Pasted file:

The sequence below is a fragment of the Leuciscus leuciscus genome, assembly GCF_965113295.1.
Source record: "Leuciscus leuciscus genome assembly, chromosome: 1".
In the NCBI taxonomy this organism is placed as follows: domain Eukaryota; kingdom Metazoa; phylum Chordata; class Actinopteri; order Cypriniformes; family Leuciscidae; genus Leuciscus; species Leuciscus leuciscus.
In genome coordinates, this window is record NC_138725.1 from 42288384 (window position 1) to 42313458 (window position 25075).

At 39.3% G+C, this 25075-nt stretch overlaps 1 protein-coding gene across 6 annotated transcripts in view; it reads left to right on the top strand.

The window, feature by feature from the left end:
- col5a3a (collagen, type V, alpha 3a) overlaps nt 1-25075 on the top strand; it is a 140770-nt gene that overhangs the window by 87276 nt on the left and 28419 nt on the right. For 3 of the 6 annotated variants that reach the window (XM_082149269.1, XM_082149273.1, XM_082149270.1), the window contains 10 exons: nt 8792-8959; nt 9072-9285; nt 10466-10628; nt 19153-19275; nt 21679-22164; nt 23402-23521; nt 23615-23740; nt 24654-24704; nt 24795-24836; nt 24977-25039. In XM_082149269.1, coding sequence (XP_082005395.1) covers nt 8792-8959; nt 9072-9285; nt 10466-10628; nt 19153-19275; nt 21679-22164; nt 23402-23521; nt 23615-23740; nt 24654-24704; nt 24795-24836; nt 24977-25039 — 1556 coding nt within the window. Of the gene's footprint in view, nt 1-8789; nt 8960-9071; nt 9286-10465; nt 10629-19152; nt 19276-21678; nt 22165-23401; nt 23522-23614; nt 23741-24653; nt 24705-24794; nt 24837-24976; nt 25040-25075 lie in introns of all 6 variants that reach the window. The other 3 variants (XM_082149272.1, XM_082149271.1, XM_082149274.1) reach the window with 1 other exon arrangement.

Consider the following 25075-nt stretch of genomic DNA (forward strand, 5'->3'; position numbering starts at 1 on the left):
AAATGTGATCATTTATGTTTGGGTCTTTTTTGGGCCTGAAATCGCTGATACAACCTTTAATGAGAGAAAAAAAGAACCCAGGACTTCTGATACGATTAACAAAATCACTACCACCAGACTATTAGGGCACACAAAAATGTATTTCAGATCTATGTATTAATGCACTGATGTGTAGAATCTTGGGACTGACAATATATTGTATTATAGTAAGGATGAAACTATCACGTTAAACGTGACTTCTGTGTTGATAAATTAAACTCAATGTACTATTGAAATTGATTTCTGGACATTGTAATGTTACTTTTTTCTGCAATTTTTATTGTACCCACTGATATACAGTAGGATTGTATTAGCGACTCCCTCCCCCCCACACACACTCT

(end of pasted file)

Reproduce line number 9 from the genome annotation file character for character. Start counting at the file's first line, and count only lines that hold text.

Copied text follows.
AAATGTGATCATTTATGTTTGGGTCTTTTTTGGGCCTGAAATCGCTGATACAACCTTTAATGAGAGAAAAAAAGAACCCAGGACTTCTGATACGATTAACAAAATCACTACCACCAGACTATTAGGGCACACAAAAATGTATTTCAGATCTATGTATTAATGCACTGATGTGTAGAATCTTGGGACTGACAATATATTGTATTATAGTAAGGATGAAACTATCACGTTAAACGTGACTTCTGTGTTGATAAATTAAACTCAATGTACTATTGAAATTGATTTCTGGACATTGTAATGTTACTTTTTTCTGCAATTTTTATTGTACCCACTGATATACAGTAGGATTGTATTAGCGACTCCCTCCCCCCCACACACACTCT